Plants & the 5 E’s of Building Effective Teams

Seeds contain the information necessary to germinate, grow and reproduce. However, absent the amounts of soil, air, water, and sunlight most appropriate for that species, the seed may fail at any point along its maturation cycle. We can reduce the risk of failure and multiply the eventual yield by preparing the soil, planting at an appropriate time, cultivating the field during the growth phase and harvesting at the most opportune time. These external factors do not change the basic capabilities of the seed; however, they will heavily influence the quality and quantity of the harvest.

This intelligent design from nature provides us a wonderful example for building effective teams. Akin to the information encoded in seeds, the people on your team bring to any effort certain raw talents and capabilities. Similarly, certain external environmental elements of the organizational culture will influence whether individuals flounder or flourish.

My leadership experience has distilled five environmental elements leaders must provide to build effective teams.

1. EXPECTATIONS. At the broadest level, we establish expectations by painting our vision and defining the mission for the organization. At the project or team level, we define success in terms of desired outcomes. In other words, we identify where we’re going without getting into “how” the team should accomplish those objectives. Equally important, we set boundaries for acceptable behaviors in terms of the values and culture which will define the character of the team.

2. EQUIP. Provide the resources necessary to achieve the expectations. These resources commonly fall into four buckets

  • Talents – Staff the team with the necessary blend of talents; identify other resources (such as subject matter experts) available to the team
  • Tools – Allocate suitable amounts of money, equipment, space, software, etc.
  • Techniques – Define and inculcate reusable standard methods and processes into the daily habits of the organization; particularly around problem solving and reporting
  • Training in the skills needed to effectively leverage the available tools and techniques

3. ENABLE. Emotionally prepare the team for the challenge. This emotional element is crucial for building self-reliant teams that are not constantly running back to you for guidance or encouragement. Effective emotional preparation addresses at least these three components:

  • Define success so people know it when they see it. Defining success establishes a built-in course correction mechanism that allows the team to adapt to the inevitable surprises of any human endeavor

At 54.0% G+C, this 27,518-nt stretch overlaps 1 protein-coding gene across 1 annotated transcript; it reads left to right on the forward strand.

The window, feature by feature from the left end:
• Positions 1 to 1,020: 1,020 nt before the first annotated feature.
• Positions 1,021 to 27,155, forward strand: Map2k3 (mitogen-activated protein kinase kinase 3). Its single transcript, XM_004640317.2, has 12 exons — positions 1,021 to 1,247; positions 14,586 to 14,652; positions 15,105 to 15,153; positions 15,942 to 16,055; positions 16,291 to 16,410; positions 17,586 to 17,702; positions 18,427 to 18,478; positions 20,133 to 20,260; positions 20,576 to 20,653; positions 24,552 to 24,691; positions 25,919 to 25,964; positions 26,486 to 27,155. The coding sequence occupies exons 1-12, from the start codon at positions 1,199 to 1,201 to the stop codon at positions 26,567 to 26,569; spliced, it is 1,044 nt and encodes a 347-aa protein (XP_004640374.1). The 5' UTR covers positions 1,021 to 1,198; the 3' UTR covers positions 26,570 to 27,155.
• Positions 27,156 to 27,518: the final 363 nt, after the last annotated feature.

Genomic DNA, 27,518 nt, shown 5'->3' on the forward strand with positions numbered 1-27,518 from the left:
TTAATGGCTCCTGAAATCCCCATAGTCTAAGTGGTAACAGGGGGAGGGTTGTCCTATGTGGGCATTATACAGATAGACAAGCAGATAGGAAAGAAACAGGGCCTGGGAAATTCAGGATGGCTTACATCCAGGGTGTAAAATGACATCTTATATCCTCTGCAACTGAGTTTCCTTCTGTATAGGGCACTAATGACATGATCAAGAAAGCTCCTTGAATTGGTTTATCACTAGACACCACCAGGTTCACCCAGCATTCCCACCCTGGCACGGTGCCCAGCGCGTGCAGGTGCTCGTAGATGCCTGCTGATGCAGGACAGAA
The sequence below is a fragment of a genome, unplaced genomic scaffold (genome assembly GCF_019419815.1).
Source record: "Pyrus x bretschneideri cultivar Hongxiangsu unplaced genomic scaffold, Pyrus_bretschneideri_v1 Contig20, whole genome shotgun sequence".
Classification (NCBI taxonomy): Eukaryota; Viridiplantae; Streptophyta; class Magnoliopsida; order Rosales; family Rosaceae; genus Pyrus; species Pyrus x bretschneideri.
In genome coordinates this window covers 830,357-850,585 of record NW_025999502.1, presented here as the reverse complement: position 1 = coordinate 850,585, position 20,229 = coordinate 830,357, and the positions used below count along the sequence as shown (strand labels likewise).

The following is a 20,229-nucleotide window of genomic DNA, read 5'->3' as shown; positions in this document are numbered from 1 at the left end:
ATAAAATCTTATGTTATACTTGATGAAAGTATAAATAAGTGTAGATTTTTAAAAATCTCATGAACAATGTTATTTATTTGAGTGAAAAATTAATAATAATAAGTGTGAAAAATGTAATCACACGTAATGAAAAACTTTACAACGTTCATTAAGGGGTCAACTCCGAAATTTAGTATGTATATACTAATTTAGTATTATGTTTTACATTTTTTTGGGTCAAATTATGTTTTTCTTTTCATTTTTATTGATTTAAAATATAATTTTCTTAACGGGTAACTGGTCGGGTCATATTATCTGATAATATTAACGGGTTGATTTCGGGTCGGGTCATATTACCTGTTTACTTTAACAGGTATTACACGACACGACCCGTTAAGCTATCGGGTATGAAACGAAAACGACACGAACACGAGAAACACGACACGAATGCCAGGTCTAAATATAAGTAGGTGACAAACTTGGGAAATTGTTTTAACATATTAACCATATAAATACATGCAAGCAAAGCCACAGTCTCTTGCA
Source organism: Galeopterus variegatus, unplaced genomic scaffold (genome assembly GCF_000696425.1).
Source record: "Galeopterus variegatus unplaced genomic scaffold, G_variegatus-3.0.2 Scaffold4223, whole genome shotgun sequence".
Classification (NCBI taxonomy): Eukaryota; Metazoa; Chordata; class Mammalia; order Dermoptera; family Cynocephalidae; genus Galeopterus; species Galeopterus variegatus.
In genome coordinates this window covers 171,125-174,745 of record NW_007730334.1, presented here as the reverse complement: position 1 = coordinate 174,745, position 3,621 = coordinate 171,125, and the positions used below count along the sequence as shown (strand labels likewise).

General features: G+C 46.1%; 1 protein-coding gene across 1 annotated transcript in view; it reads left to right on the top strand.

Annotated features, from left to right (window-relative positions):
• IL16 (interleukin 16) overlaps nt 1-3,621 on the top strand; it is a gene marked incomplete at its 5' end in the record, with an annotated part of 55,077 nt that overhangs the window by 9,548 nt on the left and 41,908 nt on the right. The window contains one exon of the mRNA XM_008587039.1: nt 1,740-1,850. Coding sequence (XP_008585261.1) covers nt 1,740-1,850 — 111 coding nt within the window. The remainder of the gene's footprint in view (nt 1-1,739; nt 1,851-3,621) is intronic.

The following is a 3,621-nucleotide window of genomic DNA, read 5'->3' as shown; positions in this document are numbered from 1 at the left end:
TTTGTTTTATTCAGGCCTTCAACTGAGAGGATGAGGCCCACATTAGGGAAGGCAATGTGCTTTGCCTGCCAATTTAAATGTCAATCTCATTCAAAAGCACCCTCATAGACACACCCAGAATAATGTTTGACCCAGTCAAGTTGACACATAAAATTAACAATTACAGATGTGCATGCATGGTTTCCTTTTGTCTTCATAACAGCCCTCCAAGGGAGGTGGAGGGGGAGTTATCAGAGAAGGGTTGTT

• Clarify why it’s important to get there. Understanding not just “what” (the expectations) but “why” equips the team to deal with ambiguity which arises in the course of the journey. Whenever possible anchor “why” messages to the broader organization’s vision and mission.
  • Explain the challenge (“what will it take”). Understanding the scope and scale of the challenge prepares team members to mentally and physically calibrate themselves for the journey. This is especially true if the challenge will impose upon their private lives. Anyone who’s done open road running or cycling knows the frustrations of struggling to reach the crest of the rise only to discover the hill continues.

4. EMPOWER. The crucial element of empowerment is transferring ownership for the objective. Ownership involves two elements—transferring authority and establishing accountability. Transferring authority to accomplish the objective(s) means transferring relevant decision-making. If you’ve effectively defined expectations, the team will already know the measures of accountability, but also establishing the method of accountability (when and how the team reports on its progress) creates a healthy transparency and makes interventions an exception. If you find your team frequently seeking guidance or clarification, look first to your ineffectiveness in enabling, equipping and setting expectations.

5. EMBRACE. Once you have empowered the team be available but resist the natural urge to jump in and start dictating solutions. These disempowering actions will rapidly deflate the team and make you the chokepoint. Remain resolute. Adversity will come. Expect it and commit to remain in a coaching mode. Spend more time questioning and listening than talking (take a lesson from the LEAN leader practice of going to the gemba). It is important to display consistency in your behaviors, because unpredictability will undermine your credibility.